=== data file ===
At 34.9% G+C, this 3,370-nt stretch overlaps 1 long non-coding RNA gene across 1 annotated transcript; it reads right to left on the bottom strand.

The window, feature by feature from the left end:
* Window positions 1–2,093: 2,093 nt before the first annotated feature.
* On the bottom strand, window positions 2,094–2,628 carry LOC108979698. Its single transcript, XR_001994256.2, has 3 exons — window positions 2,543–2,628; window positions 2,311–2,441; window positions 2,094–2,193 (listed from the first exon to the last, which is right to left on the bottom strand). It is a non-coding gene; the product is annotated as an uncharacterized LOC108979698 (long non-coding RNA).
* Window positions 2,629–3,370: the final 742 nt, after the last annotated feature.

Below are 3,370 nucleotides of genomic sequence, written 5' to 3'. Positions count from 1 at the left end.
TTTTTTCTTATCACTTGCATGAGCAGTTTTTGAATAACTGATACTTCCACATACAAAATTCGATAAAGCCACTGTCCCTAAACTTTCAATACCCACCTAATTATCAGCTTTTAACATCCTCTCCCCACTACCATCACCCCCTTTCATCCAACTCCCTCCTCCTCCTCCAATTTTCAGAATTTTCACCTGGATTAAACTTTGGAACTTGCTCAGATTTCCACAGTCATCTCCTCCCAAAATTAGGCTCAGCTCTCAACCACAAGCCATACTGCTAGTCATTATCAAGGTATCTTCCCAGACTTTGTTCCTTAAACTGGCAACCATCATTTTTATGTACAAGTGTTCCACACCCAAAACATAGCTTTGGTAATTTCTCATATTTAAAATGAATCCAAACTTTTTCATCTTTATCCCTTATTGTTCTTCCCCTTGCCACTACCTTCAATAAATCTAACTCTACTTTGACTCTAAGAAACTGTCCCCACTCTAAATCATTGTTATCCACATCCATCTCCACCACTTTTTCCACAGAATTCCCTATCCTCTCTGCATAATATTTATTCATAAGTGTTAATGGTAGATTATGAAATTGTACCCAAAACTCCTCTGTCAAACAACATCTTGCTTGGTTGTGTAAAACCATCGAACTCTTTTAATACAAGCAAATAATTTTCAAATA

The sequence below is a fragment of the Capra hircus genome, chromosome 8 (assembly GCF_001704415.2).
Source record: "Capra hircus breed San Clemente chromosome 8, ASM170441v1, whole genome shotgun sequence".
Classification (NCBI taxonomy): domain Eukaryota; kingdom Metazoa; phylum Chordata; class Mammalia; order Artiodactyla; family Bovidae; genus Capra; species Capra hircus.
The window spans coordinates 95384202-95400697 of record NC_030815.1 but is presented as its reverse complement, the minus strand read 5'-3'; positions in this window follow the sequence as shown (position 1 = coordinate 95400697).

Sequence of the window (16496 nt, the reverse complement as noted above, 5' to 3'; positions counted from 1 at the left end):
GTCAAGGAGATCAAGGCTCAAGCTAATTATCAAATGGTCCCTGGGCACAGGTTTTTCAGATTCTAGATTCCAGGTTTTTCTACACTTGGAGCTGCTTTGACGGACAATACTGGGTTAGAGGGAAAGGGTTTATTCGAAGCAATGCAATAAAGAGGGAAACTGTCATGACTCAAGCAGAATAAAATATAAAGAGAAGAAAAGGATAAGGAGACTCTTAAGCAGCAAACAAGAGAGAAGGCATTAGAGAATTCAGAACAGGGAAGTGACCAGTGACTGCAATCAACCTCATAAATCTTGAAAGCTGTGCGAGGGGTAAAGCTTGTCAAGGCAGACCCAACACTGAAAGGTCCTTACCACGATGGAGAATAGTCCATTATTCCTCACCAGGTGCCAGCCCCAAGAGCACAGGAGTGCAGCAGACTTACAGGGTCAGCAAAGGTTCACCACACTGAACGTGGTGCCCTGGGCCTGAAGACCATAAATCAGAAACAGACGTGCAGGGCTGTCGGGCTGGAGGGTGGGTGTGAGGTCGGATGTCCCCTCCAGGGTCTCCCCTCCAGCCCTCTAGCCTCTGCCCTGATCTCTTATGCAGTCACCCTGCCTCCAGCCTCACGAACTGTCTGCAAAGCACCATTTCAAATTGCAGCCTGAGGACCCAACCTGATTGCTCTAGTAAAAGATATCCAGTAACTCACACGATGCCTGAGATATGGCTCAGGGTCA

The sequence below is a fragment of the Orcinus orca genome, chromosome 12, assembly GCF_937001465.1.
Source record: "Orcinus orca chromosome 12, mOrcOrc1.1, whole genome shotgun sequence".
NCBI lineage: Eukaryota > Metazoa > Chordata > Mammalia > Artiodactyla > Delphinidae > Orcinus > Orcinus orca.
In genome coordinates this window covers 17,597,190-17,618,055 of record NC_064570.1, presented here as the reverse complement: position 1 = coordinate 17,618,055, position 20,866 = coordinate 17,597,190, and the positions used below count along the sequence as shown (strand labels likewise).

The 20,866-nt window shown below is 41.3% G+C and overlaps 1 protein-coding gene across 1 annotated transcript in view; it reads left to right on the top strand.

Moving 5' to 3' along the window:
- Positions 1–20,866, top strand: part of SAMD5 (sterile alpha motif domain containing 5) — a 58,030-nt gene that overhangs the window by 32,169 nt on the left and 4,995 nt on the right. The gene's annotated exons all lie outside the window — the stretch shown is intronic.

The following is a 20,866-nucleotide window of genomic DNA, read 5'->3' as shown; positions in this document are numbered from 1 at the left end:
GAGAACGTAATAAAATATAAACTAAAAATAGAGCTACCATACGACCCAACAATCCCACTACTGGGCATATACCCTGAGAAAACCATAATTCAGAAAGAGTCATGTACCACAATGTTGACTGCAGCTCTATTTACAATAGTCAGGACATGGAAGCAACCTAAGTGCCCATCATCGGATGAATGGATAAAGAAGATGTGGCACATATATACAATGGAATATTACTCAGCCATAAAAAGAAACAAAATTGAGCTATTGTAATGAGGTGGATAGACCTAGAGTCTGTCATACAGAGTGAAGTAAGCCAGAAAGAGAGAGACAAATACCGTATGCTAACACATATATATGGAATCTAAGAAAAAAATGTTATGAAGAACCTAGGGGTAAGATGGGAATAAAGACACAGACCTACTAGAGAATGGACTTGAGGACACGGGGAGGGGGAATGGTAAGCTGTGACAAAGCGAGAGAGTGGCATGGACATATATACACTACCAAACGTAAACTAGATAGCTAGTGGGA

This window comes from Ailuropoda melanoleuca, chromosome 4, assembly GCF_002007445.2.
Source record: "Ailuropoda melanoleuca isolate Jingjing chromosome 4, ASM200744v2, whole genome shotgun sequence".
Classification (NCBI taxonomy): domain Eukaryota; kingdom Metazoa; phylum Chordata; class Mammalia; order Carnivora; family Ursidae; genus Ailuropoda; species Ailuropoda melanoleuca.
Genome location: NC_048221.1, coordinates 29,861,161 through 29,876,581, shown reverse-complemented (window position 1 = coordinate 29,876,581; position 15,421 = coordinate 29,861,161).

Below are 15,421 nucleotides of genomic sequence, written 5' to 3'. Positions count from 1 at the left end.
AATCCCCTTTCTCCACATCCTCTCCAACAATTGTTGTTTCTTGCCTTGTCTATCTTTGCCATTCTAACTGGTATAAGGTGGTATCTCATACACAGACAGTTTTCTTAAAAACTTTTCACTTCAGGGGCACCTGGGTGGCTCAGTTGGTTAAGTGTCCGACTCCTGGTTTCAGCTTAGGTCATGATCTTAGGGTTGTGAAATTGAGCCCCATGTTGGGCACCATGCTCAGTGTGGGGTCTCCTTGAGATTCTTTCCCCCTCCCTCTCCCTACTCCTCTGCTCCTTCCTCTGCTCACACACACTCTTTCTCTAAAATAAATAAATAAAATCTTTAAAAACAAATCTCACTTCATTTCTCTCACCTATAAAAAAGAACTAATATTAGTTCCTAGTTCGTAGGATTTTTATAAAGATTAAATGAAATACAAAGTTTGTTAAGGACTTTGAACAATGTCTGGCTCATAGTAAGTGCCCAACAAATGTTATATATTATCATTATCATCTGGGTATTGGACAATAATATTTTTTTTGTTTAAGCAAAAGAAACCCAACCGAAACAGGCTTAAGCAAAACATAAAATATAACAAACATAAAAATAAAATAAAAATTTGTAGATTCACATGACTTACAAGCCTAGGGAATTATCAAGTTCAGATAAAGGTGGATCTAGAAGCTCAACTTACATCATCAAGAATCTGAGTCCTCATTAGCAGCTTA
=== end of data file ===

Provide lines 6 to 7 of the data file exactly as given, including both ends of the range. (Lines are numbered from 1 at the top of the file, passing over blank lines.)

Below are 3,370 nucleotides of genomic sequence, written 5' to 3'. Positions count from 1 at the left end.
TTTTTTCTTATCACTTGCATGAGCAGTTTTTGAATAACTGATACTTCCACATACAAAATTCGATAAAGCCACTGTCCCTAAACTTTCAATACCCACCTAATTATCAGCTTTTAACATCCTCTCCCCACTACCATCACCCCCTTTCATCCAACTCCCTCCTCCTCCTCCAATTTTCAGAATTTTCACCTGGATTAAACTTTGGAACTTGCTCAGATTTCCACAGTCATCTCCTCCCAAAATTAGGCTCAGCTCTCAACCACAAGCCATACTGCTAGTCATTATCAAGGTATCTTCCCAGACTTTGTTCCTTAAACTGGCAACCATCATTTTTATGTACAAGTGTTCCACACCCAAAACATAGCTTTGGTAATTTCTCATATTTAAAATGAATCCAAACTTTTTCATCTTTATCCCTTATTGTTCTTCCCCTTGCCACTACCTTCAATAAATCTAACTCTACTTTGACTCTAAGAAACTGTCCCCACTCTAAATCATTGTTATCCACATCCATCTCCACCACTTTTTCCACAGAATTCCCTATCCTCTCTGCATAATATTTATTCATAAGTGTTAATGGTAGATTATGAAATTGTACCCAAAACTCCTCTGTCAAACAACATCTTGCTTGGTTGTGTAAAACCATCGAACTCTTTTAATACAAGCAAATAATTTTCAAATA